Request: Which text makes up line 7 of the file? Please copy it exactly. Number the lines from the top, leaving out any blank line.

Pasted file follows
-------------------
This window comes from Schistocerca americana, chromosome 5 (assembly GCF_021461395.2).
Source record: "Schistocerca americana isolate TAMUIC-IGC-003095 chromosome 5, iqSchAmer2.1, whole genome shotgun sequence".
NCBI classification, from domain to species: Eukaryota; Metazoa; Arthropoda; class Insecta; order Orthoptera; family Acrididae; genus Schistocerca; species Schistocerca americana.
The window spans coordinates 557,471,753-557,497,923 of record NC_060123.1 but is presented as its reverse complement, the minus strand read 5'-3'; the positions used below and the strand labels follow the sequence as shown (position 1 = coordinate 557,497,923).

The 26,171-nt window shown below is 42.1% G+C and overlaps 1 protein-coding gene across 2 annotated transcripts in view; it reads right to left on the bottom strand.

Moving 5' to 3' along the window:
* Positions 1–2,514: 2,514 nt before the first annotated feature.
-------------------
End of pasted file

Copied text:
* Positions 1–2,514: 2,514 nt before the first annotated feature.